January 27, 2015
Alexis Tsipras has been sworn in as the new prime minister and is to present his cabinet today, with Yanis Varoufakis set to become the next finance minister and Independent Greeks leader Panos Kammenos defence minister. Both Tsipras' choice of the Independent Greeks as a coalition partner and the first bills in the pipeline suggest a bold move against the troika and the terms of the bailout agreement.
The alliance with the Independent Greeks is also a risky strategy for Tsipras, writes Macropolis, as the party is rabidly critical of Greece's lenders and famously erratic. By opting for Kammenos as his coalition partner, the new Greek prime minister seems to be sending a message to lenders that he is not willing to compromise his position with regard to ending the bailout and securing debt relief. The risks are just too high for Tsipras, as he will have no one else to blame at home for any compromise he may have to strike with the EU lenders.
As for the coalition agreement, it was more straightforward than one would have thought. Sources told Kathimerini that the Independent Greeks agreed to back Syriza’s economic policies, as set out by Tsipras at the Thessaloniki International Fair in September, as long as the new prime minister does not forge ahead with changes in areas where Kammenos’s party has objections, including foreign policy issues and plans for a separation between the Church and state (Tsipras is the first prime minister to be been sworn in without a church ceremony).
Kammenos gave a green light for legislation already prepared. The first bill is to raise the minimum wage back to €751 and reintroduce regulations regarding collective wage bargaining, according to Kathimerini. The second draft law will focus on measures for taxpayers to be given better terms to repay overdue taxes and social security contributions. The bill foresees new payment plans, so that no more than 20%-30% of taxpayers’ annual income goes toward repaying their debts. The new government also wants to pass legislation that will end the mobility scheme and evaluation process in the civil service. This will lead to some people who have lost their jobs as a result of these measures being rehired. Other measures expected in the coming weeks are legislation that would allow some 300,000 households under the poverty threshold to receive free electricity. Tsipras is also due to push for the reopening of public broadcaster ERT, which was shut down in June 2013.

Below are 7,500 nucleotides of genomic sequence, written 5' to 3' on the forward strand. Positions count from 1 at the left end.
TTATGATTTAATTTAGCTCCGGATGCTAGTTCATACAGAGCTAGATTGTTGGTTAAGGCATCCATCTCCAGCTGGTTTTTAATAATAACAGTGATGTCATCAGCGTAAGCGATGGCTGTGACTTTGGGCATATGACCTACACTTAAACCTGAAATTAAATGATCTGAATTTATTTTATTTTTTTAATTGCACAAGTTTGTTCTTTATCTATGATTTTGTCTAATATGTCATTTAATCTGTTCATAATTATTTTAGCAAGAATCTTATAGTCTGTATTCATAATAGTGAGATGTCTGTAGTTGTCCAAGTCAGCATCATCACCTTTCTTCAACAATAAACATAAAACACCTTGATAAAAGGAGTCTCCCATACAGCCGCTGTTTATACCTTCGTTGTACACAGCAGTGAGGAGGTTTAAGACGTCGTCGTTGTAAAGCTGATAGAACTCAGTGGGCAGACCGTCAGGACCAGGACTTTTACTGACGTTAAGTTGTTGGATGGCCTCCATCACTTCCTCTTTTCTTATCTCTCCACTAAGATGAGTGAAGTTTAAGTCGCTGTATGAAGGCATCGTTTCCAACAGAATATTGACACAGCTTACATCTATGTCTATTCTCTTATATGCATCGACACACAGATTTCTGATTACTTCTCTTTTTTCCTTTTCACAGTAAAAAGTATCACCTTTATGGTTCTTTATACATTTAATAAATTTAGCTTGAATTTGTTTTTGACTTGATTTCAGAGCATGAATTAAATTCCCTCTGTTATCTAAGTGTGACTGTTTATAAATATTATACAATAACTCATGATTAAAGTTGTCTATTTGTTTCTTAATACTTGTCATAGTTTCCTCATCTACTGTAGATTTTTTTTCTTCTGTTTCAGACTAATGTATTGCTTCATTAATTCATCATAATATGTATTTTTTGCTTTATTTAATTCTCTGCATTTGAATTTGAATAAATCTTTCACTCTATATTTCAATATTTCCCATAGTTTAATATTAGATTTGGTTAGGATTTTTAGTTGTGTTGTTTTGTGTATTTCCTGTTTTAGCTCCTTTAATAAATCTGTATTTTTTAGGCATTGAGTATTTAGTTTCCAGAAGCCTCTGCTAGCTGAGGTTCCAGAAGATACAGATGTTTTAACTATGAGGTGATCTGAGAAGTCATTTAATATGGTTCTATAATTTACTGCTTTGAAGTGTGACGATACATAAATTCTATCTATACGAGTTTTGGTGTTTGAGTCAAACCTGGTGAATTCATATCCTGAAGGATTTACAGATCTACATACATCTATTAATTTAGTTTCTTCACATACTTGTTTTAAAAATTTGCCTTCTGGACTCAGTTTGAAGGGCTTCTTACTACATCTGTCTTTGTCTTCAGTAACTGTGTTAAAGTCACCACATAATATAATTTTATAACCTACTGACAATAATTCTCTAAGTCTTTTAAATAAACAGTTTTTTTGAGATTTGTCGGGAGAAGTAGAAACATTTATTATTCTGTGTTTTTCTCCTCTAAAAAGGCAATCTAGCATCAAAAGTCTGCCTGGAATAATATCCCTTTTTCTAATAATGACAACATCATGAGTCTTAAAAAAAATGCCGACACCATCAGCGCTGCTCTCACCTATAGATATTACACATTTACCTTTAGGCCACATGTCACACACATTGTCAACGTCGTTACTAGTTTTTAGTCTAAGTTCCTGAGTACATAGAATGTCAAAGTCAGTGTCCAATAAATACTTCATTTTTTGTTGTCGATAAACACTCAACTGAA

The latest data suggests that the primary surplus shrank by €1.7bn in December, according to Macropolis. The final figures for the whole year show that revenue (excluding tax refunds) fell short of target by €3.18bn, while expenditure was €769m better than target and the portfolio investment balance was €206m lower than expected. The revenue shortfall includes the €1.9bn income from SMP profits, which was not collected as the troika review was not concluded.
Again most of our coverage today is about events in Greece, and reactions. We also have some further details on QE, on regional elections in Spain, and shocking evidence that QE has caused hyperinflation in Germany within five days of the announcement.